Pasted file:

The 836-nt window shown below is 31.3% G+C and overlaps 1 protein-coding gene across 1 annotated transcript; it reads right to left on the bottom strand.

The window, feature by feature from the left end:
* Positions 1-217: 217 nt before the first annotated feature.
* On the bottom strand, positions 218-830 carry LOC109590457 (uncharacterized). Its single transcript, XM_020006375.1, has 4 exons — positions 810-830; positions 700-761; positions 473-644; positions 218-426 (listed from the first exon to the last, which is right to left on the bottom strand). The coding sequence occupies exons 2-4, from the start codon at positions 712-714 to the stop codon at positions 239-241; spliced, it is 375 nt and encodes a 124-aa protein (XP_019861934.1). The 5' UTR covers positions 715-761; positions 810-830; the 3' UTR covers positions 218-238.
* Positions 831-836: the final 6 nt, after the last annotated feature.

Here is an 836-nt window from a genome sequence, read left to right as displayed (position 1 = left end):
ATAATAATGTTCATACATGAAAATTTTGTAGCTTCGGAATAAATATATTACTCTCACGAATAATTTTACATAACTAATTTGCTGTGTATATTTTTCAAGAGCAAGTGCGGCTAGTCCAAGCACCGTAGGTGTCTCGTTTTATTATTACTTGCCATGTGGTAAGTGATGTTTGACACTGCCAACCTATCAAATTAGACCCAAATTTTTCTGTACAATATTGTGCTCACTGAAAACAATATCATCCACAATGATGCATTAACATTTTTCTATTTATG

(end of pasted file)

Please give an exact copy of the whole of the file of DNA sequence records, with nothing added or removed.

The 836-nt window shown below is 31.3% G+C and overlaps 1 protein-coding gene across 1 annotated transcript; it reads right to left on the bottom strand.

The window, feature by feature from the left end:
* Positions 1-217: 217 nt before the first annotated feature.
* On the bottom strand, positions 218-830 carry LOC109590457 (uncharacterized). Its single transcript, XM_020006375.1, has 4 exons — positions 810-830; positions 700-761; positions 473-644; positions 218-426 (listed from the first exon to the last, which is right to left on the bottom strand). The coding sequence occupies exons 2-4, from the start codon at positions 712-714 to the stop codon at positions 239-241; spliced, it is 375 nt and encodes a 124-aa protein (XP_019861934.1). The 5' UTR covers positions 715-761; positions 810-830; the 3' UTR covers positions 218-238.
* Positions 831-836: the final 6 nt, after the last annotated feature.

Here is an 836-nt window from a genome sequence, read left to right as displayed (position 1 = left end):
ATAATAATGTTCATACATGAAAATTTTGTAGCTTCGGAATAAATATATTACTCTCACGAATAATTTTACATAACTAATTTGCTGTGTATATTTTTCAAGAGCAAGTGCGGCTAGTCCAAGCACCGTAGGTGTCTCGTTTTATTATTACTTGCCATGTGGTAAGTGATGTTTGACACTGCCAACCTATCAAATTAGACCCAAATTTTTCTGTACAATATTGTGCTCACTGAAAACAATATCATCCACAATGATGCATTAACATTTTTCTATTTATG